Quantic Soul Orchestra, Phi-Life Cypher and Digitek

By Max Leonard

Anticipation was high this weekend as Brighton's favourite sons came to play at the town's favourite venue. Warming up on the decks was Rob Luis, mixing reggae in with forthcoming Tru Thoughts tunes, the standout being a syncopated, heavily funky version of the White Stripes' Seven Nation Army, replete with elephantine horns, by Nostalgia 77. The Soul Orchestra were preceded on stage by the formidably tall and skinny Phi-Life Cypher. Draped in their favourite ghetto fabulous styles, herbaholics Life and Si-Philly were both high and mighty as they hyped the already expectant crowd into a frenzy with a selection of favourites from Millennium Metaphors, as well as newer tunes taken from Higher Forces, their second LP, and first on Brighton-based Zebra Traffic. Ably backed by DJ Nappa, they cemented their reputation as being one of the best live crews around, with surefire freestyling and their unforgettable singalong chorus (à la Jimmy Cliff): 'I can see clearly now the crack smoke's gone'. Bizarre, maybe, but they know how to put their message across, and such weed-tinged moral rectitude went down a storm.

After a short hiatus during which a small battalion of microphones and amps were liberally distributed across the stage, the eleven-strong Orchestra took their places and launched straight into one of last year's bangingest 7s, the uplifting Pushin' On'. Alice Russell, guest vocalist extraordinaire, took control of the mic and treated the audience to her soaring voice, clearly stolen from a 70s soul diva, and which she doubtless has trouble containing within her relatively diminutive frame, such is its size and power. Rumour has it that she has made a Robert Johnson-style pact with the devil in return for her talents, but this is surely belied by her angelic appearance and cannot be substantiated. Disappearing after the first song, she let the orchestra proper take centre stage, which they duly did with aplomb. Suited and zooted, fresh from a triumphant appearance at London's Jazz Café a couple of weeks ago, they clearly relished the opportunity to play a more familiar – and bigger – venue. Super 8, their first single, came early on and set the tone, giving the rhythm section the opportunity to improvise, which the crowd lapped up; the Soul Orchestra's music is firmly based in the raw funky sounds of yesteryear and the records, though vital, rarely capture the energy and spontaneity of the live sound. John Hughes multitasked stage right, variously adding vocals, guitar and flute to different tunes, while Will 'Quantic' Holland hung back to the left, playing an assured rhythm guitar, allowing individual members of the band to showcase their own skills while discreetly directing the proceedings. All was presided over by Russ Porter, Limp Twin and QSO compere, who provided vocals, quadrophenic insouciance and a dapper little shuffle as he boogied to the groove created by those around him. The crowd followed suit, but needed little prompting as the music took over.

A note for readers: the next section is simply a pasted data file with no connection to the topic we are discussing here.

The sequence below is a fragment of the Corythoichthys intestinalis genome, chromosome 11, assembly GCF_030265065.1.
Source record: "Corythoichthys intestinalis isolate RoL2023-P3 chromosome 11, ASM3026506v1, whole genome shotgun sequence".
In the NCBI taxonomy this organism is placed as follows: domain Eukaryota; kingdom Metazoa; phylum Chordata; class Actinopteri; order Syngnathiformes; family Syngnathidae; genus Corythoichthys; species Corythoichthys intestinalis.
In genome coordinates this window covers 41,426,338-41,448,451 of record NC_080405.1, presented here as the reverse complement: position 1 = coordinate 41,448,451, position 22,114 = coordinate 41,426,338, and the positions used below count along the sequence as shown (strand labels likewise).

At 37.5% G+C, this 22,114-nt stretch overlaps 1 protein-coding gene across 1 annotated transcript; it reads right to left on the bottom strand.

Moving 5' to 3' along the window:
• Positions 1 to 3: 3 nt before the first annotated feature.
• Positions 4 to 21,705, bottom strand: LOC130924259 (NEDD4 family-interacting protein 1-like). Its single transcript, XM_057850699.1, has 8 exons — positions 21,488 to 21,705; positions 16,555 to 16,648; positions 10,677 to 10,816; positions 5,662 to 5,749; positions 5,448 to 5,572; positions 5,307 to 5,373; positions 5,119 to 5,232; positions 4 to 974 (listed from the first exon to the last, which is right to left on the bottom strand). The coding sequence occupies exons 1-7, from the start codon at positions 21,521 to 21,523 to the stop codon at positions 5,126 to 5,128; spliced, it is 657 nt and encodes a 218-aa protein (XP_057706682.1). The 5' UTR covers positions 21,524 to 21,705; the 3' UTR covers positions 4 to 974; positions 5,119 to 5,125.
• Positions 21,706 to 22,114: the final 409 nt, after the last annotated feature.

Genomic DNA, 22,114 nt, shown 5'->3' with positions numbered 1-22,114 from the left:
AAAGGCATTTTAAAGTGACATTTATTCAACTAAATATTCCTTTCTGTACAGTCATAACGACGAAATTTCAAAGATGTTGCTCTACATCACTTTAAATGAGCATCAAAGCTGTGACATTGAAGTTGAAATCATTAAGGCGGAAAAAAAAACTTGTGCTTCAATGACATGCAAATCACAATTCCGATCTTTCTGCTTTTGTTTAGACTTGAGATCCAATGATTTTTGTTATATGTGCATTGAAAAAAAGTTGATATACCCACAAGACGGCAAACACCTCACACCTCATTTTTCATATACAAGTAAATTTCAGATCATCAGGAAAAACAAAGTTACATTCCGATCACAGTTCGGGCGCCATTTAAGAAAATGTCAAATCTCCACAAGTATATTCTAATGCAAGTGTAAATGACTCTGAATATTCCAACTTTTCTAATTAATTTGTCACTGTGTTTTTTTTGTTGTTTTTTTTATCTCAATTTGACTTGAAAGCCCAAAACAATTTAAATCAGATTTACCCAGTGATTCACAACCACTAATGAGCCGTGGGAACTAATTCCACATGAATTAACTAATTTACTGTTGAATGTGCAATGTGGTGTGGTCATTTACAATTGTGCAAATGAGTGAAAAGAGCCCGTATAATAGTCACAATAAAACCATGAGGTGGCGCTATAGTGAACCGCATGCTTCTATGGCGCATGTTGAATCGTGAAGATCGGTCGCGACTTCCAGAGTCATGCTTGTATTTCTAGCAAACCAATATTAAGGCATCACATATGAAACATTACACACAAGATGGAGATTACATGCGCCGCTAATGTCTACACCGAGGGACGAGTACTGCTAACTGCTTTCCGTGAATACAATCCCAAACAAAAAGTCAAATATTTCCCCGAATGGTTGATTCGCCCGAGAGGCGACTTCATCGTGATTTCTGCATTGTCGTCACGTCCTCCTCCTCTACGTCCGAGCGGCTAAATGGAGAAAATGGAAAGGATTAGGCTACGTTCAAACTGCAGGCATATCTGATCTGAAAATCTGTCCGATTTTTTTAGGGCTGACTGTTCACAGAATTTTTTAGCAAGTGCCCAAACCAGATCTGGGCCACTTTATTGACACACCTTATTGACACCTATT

Proud of their Brighton roots, the band showed their mod influences, but also gave us a funky taste of the West Midlands, where many of them originally hail from, in a more reflective, slow burning number that gradually increased the vibe, driving the crowd ever wilder. Alice then reappeared to belt out Sunshine Anderson's Heard It All Before, as redone by the QSO on a cheeky little white label that is now rarer than hen's teeth. By the time they played the entrancing afrobeat-influenced Take Your Time, Change Your Mind the funk hung so heavily in the air that you could cut it with a knife; and, after introducing each member of the band in order that the audience could properly show their appreciation, Russ Porter led them offstage to huge applause. 4hero's Hold It Down was produced as an encore; stripped of the lush production of the original the QSO made it their own and then departed, leaving Digitek, Zebra Traffic's newest signing, to wrap the evening up.

Here at the Concorde 2 on Madeira Drive, the Quantic Soul Orchestra were playing to a partisan crowd, preaching a funky sermon to the converted. But as they have demonstrated at Cargo, the Jazz Café, and around the country, they are one of the best live acts around. Next stop, the Brighton Jazz Bop: catch them if you can.

 Picture showing Quantic Soul Orchestra.
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